So then Let It Be comes to mind. The very real struggle of not having any wine left is a problem. A time of trouble, if you will. And Mother Mary is there, you see. Speaking words of intercession--not "let it be", but rather, "Do whatever he tells you."

For me, this is just so indicative of how Mary loves us and loves Jesus. As Pope St. John Paul II puts it,
Mary places herself between her Son and mankind in the reality of their wants, needs and sufferings. 
I remember a time when I was having a really, really stressful time at work. This was several years ago before I took up any hardcore devotions to Mary apart from the occasional Rosary. For whatever reason, I had the idea in my head to ask for her help and yeah, in my mind's eye, she really did come to me. She didn't say anything, but simply offered a comforting embrace and literally pointed to Jesus. I felt better and more at peace after that. Sorry though, Our Lady of the Cubicle is currently a private revelation.

Ever since then, I've come to acknowledge that she really does intercede and pray for me. I'm not great at totally holding that notion in my own heart, but it's always comforting to know when I remind myself of that.

I'll continue to remind myself and cultivate that awareness that she is praying for me and not be afraid to ask for her intercession, especially during my times of trouble.

Totus tuus,
- JD

Tuesday, December 2, 2014

A Harvard Valedictory Speech...In Latin!

First of all, props to Mary Anne Marks for making it into Harvard. Not just that, but she made valedictorian! Not just that, but she delivered her valedictory speech in Latin!

See for yourself:

I don't even know what she said, but I'm impressed that it's memorized and not in her native language. Latin isn't exactly easy, and I struggle with just singing/chanting it.


More props, because not only did she graduate as valedictorian at Harvard, but she's also becoming a religious sister with the Dominican Sisters of Mary, Mother of the Eucharist in Ann Arbor, MI. 


Kathryn Jean Lopez from the National Review Online interviews her about her background and motivations as to why she decided to enter into religious life.  Interesting!
LOPEZ: I don’t know about you, but I read the New York Times. A number of the op-ed columnists there, and a number of the news stories, tell me that the Catholic Church is anti-woman. And from other stories, about the various scandals, the Catholic Church also sounds like a dying, loser organization of sinners. Why would you choose to represent it in such a public, hard-to-miss way — in a religious habit?
MARKS: I feel privileged to represent the Catholic Church in a visible way, because it is an organization of sinners and sinners-turned-saints, emphatically alive, expanding, and responsive to the needs of the time, an organization that has been enormously effective in promoting the spiritual and material well-being of women and men throughout the 2,000 years of its existence.
Read the rest here.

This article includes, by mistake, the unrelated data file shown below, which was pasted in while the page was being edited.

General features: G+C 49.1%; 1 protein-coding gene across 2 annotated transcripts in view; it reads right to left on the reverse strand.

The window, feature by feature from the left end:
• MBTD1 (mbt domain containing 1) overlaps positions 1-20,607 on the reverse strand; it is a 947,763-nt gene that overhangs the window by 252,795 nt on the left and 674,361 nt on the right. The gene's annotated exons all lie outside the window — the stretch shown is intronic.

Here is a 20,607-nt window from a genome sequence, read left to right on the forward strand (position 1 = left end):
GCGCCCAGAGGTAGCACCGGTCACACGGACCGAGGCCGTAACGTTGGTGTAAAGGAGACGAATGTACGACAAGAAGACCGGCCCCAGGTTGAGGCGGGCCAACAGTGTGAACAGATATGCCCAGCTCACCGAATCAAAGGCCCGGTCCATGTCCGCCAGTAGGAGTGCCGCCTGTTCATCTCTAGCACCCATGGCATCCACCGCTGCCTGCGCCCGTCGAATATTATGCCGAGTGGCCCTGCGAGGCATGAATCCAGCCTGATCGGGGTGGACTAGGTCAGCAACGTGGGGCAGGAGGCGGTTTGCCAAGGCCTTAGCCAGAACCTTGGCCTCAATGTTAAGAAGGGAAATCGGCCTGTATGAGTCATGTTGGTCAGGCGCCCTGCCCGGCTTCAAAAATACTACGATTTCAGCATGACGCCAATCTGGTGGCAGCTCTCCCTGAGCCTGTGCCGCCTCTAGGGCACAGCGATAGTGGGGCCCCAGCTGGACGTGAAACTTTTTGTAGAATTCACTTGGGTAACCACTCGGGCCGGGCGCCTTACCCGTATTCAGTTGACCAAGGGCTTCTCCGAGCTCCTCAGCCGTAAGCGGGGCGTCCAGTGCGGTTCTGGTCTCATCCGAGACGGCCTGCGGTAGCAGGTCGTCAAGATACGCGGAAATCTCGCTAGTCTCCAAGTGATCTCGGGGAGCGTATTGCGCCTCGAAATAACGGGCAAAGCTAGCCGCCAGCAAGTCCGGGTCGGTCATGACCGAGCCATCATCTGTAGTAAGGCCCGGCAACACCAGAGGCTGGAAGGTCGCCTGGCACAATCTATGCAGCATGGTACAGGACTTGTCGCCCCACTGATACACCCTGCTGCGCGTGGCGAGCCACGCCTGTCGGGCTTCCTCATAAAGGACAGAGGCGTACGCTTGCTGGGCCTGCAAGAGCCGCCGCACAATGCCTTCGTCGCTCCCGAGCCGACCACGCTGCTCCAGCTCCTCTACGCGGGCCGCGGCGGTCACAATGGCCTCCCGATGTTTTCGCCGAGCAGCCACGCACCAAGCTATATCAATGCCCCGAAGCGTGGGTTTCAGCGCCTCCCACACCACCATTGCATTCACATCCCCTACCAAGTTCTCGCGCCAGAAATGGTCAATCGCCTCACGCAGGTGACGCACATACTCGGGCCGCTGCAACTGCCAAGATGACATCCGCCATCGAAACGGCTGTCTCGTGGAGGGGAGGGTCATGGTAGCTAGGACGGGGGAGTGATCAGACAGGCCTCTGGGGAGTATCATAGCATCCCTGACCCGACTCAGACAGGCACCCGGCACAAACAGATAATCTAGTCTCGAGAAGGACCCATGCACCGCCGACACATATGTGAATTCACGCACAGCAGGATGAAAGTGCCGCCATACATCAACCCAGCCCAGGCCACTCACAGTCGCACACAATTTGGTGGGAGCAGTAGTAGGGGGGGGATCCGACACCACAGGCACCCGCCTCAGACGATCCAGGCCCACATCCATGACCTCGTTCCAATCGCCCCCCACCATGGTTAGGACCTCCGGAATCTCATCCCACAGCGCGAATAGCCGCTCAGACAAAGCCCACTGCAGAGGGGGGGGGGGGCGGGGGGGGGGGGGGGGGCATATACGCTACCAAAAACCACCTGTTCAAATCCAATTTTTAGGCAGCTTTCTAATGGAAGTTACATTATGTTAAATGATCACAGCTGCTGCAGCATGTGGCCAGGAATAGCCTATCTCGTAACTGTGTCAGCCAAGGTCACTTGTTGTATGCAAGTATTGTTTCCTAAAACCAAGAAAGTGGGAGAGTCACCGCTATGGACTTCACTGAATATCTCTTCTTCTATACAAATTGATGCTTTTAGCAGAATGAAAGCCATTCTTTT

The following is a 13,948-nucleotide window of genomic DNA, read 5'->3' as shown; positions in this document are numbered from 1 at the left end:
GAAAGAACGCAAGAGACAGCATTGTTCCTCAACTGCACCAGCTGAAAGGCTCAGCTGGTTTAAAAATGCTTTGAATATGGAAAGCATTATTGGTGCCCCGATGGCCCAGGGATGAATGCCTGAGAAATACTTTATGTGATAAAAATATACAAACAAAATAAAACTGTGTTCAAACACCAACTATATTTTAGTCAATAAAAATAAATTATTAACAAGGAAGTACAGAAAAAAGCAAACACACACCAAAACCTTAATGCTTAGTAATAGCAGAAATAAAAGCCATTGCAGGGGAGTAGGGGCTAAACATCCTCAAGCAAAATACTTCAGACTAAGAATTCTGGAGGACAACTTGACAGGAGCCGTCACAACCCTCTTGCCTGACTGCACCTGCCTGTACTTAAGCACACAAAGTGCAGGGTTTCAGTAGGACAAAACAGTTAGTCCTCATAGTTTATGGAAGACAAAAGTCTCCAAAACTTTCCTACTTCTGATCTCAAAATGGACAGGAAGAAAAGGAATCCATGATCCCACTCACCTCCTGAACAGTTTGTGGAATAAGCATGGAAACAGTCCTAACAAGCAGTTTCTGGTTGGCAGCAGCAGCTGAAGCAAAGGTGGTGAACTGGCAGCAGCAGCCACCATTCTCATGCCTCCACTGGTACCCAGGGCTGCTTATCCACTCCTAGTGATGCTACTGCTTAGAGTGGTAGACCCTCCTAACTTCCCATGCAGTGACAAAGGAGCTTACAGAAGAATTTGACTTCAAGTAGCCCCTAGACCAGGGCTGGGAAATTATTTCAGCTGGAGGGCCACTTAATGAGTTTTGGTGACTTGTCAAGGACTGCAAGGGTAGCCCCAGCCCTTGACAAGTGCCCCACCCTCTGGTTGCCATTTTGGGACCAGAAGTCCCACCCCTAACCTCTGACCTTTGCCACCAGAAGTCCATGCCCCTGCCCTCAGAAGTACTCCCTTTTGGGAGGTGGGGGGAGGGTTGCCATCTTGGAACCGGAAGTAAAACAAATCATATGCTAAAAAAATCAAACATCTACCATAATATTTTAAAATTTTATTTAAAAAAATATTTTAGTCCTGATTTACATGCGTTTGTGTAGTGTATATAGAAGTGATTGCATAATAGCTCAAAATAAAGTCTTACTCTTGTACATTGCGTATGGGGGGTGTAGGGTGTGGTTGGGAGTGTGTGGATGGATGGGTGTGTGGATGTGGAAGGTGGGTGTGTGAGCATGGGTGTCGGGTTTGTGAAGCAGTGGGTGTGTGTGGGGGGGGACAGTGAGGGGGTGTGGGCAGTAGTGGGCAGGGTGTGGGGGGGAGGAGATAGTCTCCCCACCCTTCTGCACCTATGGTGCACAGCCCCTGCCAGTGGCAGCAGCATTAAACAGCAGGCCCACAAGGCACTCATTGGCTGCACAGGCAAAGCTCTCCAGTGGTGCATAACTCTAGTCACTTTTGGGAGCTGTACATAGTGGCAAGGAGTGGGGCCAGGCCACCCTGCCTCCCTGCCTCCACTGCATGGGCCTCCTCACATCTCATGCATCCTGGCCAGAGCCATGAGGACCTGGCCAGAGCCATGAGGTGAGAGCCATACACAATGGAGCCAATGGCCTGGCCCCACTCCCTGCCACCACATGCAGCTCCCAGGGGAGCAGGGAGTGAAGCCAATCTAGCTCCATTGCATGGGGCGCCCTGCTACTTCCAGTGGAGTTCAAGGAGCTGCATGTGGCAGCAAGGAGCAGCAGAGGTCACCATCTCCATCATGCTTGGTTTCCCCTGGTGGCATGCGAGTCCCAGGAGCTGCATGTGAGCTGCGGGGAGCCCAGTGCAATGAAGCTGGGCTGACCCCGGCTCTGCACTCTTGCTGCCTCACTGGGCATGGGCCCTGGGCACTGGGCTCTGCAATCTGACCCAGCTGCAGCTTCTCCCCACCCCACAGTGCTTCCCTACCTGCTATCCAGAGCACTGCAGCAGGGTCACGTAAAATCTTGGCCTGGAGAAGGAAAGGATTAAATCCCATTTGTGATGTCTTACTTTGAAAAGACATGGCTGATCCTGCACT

Pretty cool stuff. She is definitely en fuego.

- JD

I first read about this through Fr. Z's blog.

Speech // YouTube

Total Consecration 2014: Day 24

Luke 2: 41-52

from Pope St. John Paul II:
Rosarium Virginis Mariae, 14, 20

I remember when I was kid, I would tag along with my parents and grandparents to the mall most weekends. One of my favorite places to "hang out" would be the video game section of a store because I'm such a gamer, even from a young age. I remember being pretty good about asking permission from my parents to stay occupied at the video games counter trying to collect the next star on Super Mario 64, and they'd often leave me there while they go do their shopping. Sometimes when I'd had enough or didn't feeling like hogging the controller so the next kid could play, I'd go out and about trying to find my parents. These were the days before cell phones and pagers, mind you.  And I think one time I went off trying to find them about the same time they came to fetch me at the video games section, but didn't find me. Eventually, we ran into each other and my mom would stop freaking out and be grateful I wasn't like, lost or something.

In today's reading, I can only imagine how incredibly stressed out Mary and Joseph must've have been having traveled already for one day and realizing Jesus wasn't with them. When they returned back to Jerusalem, they searched for three days before finding Him in the temple. How joyous that occasion must've been! If only that they were reunited once more as a family. But what was He doing? He was teaching the scribes and rabbis about the faith and having intense conversations that I bet most 12-year olds don't have. He asks them that seemingly rebellious question, "did you not know that I must be in my Father's house?"  This totally points to the acknowledgement that Jesus is really God's Son and Jesus is just doin' His thang teachin' and preachin'.

But, even then, He obediently went back with them to Nazareth, and Mary kept all these things in her heart. That joy, especially, in finding Him.

Hmm. The joy in finding Jesus. I think this little episode in Jesus' life, He teaches Mary and Joseph that He's really God's Son and what His mission is. There's great joy to be had in encountering or finding Jesus at a crucial time. Would they have been as joyful had He taught them via another way?